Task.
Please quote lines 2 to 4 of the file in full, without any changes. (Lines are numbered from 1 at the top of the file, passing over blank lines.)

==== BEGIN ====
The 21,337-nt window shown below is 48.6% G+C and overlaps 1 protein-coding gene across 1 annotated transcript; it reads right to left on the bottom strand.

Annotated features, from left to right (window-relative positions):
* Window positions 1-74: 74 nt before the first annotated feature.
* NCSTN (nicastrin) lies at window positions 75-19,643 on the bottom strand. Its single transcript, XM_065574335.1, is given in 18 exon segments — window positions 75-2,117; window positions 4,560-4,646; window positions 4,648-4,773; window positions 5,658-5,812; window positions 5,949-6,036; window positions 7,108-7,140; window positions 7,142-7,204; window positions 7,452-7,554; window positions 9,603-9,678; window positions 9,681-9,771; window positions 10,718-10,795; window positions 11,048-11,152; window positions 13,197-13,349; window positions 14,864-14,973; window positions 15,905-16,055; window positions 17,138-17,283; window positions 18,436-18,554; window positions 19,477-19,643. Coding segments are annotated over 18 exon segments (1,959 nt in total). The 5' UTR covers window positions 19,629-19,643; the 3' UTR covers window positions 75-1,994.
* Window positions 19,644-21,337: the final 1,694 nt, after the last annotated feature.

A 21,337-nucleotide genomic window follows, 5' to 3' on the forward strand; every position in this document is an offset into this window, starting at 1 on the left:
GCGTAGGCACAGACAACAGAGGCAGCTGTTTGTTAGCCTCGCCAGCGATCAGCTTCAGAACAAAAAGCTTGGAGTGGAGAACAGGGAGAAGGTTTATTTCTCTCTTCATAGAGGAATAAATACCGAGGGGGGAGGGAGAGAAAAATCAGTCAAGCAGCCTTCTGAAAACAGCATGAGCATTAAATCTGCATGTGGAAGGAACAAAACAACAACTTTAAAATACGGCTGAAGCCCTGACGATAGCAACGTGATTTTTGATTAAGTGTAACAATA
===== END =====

Annotated features, from left to right (window-relative positions):
* Window positions 1-74: 74 nt before the first annotated feature.
* NCSTN (nicastrin) lies at window positions 75-19,643 on the bottom strand. Its single transcript, XM_065574335.1, is given in 18 exon segments — window positions 75-2,117; window positions 4,560-4,646; window positions 4,648-4,773; window positions 5,658-5,812; window positions 5,949-6,036; window positions 7,108-7,140; window positions 7,142-7,204; window positions 7,452-7,554; window positions 9,603-9,678; window positions 9,681-9,771; window positions 10,718-10,795; window positions 11,048-11,152; window positions 13,197-13,349; window positions 14,864-14,973; window positions 15,905-16,055; window positions 17,138-17,283; window positions 18,436-18,554; window positions 19,477-19,643. Coding segments are annotated over 18 exon segments (1,959 nt in total). The 5' UTR covers window positions 19,629-19,643; the 3' UTR covers window positions 75-1,994.